Rod Allen has another  column talking mostly about himself. (But he has a stunning sense of humour. In almost every column he calls his children "the brats". Breaks me up every time.)  

Gwynne Dyer is back with a powerful analysis of the news. Life species on earth are disappearing at a rate 114 times higher than normal - perhaps even a thousand times higher than normal. It's due to our destruction of habitat, our poisoning and pollution of it, our killing off of species for food... And we, too, are a species.

This column, alone, is worth the price of the paper.

And Alec Bruce is excellent on how Canada is becoming one of the world's most backward nations in its management of crime - thanks to Harper and his 'get tough on crime" policies. They don't work. And they're making our prisons much more expensive, and even less effective than they were. But Harper won't budge an inch because this isn't about controlling crime. It's about getting votes for Harper.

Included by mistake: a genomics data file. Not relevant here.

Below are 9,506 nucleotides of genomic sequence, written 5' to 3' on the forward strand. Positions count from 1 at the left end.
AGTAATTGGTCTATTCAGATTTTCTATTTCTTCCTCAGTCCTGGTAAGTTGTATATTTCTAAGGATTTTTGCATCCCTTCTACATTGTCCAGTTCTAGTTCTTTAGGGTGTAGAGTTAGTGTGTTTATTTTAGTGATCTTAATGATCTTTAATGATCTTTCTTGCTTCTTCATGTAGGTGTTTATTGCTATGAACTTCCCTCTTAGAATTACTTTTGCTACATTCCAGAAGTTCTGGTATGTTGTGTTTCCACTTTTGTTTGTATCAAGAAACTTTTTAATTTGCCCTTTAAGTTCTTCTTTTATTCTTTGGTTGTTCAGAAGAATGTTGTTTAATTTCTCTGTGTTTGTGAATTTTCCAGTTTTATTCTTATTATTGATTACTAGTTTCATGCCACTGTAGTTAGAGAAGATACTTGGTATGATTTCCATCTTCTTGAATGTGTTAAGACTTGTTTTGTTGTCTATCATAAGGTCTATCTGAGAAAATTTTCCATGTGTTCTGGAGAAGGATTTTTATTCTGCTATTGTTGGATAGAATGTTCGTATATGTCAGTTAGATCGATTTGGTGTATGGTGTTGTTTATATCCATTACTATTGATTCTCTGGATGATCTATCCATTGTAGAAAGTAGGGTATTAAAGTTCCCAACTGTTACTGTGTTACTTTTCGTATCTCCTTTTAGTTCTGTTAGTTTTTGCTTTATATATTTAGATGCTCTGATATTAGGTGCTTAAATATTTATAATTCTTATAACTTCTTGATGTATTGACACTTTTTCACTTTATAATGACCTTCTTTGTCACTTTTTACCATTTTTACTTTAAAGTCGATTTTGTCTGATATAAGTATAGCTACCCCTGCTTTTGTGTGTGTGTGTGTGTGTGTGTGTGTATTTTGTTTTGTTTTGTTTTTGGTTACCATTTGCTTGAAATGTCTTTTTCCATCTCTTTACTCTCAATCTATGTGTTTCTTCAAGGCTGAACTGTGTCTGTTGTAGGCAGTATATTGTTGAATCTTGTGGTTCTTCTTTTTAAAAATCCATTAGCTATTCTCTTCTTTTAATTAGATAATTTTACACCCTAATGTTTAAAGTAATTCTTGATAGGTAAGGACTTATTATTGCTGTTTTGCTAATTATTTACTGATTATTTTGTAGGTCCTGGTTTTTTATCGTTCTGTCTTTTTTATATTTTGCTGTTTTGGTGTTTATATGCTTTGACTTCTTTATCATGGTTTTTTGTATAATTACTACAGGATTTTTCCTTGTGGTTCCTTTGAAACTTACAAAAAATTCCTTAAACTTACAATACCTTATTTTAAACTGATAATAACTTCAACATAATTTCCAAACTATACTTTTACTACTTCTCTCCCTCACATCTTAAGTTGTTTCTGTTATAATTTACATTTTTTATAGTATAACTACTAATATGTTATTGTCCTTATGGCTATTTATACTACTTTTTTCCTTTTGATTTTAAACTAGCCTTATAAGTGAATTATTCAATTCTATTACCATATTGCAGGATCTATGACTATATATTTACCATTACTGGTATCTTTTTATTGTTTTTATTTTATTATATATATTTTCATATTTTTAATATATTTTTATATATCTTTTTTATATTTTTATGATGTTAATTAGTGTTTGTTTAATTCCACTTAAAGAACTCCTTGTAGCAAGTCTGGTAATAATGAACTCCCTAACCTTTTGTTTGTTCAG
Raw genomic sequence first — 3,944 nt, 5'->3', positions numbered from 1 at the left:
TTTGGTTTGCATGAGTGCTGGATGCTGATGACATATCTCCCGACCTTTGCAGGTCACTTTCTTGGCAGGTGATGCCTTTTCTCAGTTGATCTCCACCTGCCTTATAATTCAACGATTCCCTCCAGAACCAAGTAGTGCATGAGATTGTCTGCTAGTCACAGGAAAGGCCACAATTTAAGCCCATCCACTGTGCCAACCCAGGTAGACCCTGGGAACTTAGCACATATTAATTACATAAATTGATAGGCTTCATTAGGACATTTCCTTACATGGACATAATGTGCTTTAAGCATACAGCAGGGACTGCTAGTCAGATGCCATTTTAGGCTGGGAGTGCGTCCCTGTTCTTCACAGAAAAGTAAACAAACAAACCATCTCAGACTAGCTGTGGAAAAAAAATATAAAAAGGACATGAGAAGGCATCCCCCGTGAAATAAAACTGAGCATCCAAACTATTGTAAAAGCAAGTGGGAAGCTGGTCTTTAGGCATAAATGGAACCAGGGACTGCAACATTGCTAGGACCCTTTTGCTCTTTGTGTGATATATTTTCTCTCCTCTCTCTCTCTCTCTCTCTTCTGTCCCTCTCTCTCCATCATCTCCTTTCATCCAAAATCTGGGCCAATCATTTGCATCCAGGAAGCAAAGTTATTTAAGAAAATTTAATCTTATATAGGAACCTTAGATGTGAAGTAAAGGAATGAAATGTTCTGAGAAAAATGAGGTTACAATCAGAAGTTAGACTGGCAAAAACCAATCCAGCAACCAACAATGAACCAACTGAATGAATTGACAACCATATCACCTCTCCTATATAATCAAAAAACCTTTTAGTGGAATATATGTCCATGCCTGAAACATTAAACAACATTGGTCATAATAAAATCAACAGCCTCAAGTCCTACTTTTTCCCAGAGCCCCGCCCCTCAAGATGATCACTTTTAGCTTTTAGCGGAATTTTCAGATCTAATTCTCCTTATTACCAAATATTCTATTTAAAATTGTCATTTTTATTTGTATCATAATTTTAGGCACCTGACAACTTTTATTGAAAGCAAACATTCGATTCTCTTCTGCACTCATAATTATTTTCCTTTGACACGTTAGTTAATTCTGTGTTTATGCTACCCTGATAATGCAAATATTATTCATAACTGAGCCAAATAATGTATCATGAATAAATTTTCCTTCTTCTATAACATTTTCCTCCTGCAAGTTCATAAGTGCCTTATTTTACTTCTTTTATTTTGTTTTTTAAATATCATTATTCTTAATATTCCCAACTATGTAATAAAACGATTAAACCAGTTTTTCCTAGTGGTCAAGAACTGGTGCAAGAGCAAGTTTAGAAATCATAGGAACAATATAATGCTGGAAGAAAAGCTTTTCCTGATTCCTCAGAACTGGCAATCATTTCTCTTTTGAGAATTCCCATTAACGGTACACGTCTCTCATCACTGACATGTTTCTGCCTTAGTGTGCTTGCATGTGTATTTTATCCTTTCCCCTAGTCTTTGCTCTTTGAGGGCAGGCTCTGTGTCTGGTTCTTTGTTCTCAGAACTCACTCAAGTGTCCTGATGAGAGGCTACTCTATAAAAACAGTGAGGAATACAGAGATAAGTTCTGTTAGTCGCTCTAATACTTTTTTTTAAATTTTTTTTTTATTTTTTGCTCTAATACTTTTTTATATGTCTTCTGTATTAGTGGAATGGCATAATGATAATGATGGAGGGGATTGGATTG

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Section B, p.1 tells us that premier Gallant is in favour of greater privatization of hospital services. Well, of course he is. He's in favour of it because his boss is in favour of it. And John McGarry of Horizon Health,  (who the Irving press will undoubtedly refer to as a noted and respected something or other) now wants even further privatization of health care.

We face enormous problems in the survival of human life. Most of those problems exist because of the international piracy we call big business. To hand over even more to them  is worse that loony. It's worse than dangerous. It's fatal.

I do, though, agree with one of Mr, Garry's statements. We need to get our fiscal house in order. But privatizing health care does nothing whatever to get our fiscal house in order. It just makes rich people richer, and - just about always - it drives up costs to make the rest of us poorer. I don't know of any country in the world that has saved money by privatizing medical care.